The four faces of God

In Ezekiel and again in Revelation, we are introduced to angels who bear faces that seem unnatural at first. The cherubim (“burning ones”) are described as possessing four faces; the first is human, while the other three are those of animals.

This may seem a bizarre – some might even say grotesque – image, one that seems to clash with our ideas of what angels should look like. However, a deeper study into prophetic imagery – and the meaning behind the faces – gives us a clearer understanding of what is meant to be seen and imparted by these faces.

1. The Lion (Royalty)

The lion is an animal of great power, often described as “king of the beasts.” In Genesis 49, Jacob/Israel describes his 4th son, Judah, as a “lion’s cub,” and the tribal symbol of Judah is a lion. In the Gospel of Matthew (which is written to the Jews), this image is used to symbolize Jesus as the prophesied Messiah, the King that God promised to raise up to rule over Israel.

2. The Ox (Humility)

The ox is a creature of great power, yet humbly submits to the authority that tames and directs it. Ironically, this is the symbol of Ephraim, Joseph’s son; Joseph was raised to the 3rd most powerful position in the greatest empire of his day, yet he humbly submitted to God’s direction for his life. This image also epitomizes Jesus as described in the Gospel of Mark. Mark wrote his gospel (scholars believe) based on the sermons of Simon Peter, and he wrote to a Roman audience. The Gospel of Mark focuses on the miracles and power of Jesus throughout his ministry, which spoke to the Roman culture (where power was key).

3. The Man (Humanity)

The human face of the cherubim reflects on how human nature is designed and based on God’s own nature; we connect to God and seek community with each other because that is how He created us. Luke’s Gospel focuses on Jesus’ human nature, specifically the miraculous healing power that Jesus used to heal the sick, give the blind their sight, and so on. Jesus was described as the “Son of Man,” meaning that He was and is 100% human – the prototype that God made in Adam; in essence, that is why we are to be like Jesus – His humanity is what God desires to see in all of us.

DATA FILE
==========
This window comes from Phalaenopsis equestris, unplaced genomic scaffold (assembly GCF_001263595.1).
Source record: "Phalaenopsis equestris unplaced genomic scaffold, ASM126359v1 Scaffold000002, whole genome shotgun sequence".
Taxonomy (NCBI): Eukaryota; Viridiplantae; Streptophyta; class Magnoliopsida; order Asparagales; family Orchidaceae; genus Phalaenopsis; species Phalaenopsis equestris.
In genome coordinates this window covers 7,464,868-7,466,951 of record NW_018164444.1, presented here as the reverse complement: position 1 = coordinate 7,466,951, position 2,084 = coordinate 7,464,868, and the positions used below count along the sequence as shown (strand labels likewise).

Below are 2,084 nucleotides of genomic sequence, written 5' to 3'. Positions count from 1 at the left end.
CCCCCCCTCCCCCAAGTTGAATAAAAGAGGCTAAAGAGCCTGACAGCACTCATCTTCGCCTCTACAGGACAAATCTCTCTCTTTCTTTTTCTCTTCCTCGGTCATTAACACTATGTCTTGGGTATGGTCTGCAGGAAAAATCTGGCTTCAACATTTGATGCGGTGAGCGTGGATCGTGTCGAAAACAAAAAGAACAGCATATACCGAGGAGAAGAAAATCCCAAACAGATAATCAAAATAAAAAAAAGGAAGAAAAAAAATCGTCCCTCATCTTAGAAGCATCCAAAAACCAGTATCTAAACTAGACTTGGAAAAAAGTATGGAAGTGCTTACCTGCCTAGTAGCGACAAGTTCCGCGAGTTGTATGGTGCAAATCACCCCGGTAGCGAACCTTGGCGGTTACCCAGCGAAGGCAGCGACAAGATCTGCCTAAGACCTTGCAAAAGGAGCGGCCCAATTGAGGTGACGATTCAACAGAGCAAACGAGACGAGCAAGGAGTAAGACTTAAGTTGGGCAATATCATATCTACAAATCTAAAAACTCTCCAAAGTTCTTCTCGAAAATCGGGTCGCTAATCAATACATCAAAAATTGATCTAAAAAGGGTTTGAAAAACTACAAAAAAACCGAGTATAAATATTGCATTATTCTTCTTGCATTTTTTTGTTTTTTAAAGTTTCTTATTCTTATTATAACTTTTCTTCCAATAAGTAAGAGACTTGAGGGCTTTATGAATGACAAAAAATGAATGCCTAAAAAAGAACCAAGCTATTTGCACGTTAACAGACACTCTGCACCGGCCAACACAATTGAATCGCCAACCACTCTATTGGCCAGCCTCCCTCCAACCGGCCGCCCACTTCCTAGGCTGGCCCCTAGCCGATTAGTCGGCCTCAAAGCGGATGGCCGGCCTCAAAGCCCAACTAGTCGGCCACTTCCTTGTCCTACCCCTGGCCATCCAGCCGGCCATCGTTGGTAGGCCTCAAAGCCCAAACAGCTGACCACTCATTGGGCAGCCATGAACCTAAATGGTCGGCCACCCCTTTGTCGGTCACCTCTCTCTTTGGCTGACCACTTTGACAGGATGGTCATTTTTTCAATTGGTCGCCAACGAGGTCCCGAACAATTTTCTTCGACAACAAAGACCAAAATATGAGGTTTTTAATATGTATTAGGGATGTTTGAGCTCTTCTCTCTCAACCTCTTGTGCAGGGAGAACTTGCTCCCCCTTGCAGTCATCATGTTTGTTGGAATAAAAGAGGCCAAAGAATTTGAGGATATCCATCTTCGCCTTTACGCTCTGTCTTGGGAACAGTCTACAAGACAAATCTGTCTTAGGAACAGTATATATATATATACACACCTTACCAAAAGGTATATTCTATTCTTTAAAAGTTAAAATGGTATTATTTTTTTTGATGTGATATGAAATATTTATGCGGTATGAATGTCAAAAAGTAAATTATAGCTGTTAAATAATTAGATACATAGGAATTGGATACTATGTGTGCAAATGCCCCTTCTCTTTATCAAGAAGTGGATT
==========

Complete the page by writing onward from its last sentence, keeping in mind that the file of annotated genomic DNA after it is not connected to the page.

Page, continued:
4. The Eagle (Divinity)

Things that fly often stir the imagination of people everywhere – at one time or another, we have all dreamed of what it would be like for humans to fly. Eagles dwell in remote places where almost nothing else can reach, and their nests are often found near/on mountains, which early human civilizations associated as bridges/meeting points between Heaven and Earth. In the Bible, the eagle is a symbol of God’s divine nature and glory; John’s gospel is appropriately represented by the eagle – as Luke examines Jesus’ human nature, John expounds upon Jesus divine nature as God the Son.

So in essence, each face is a picture of different facets of God’s character and personality. The cherubim portraying them all speaks to how God possesses each of them – rather than separate roles, they are a united whole in the person and being of God, and the angels merely reflect their Creator.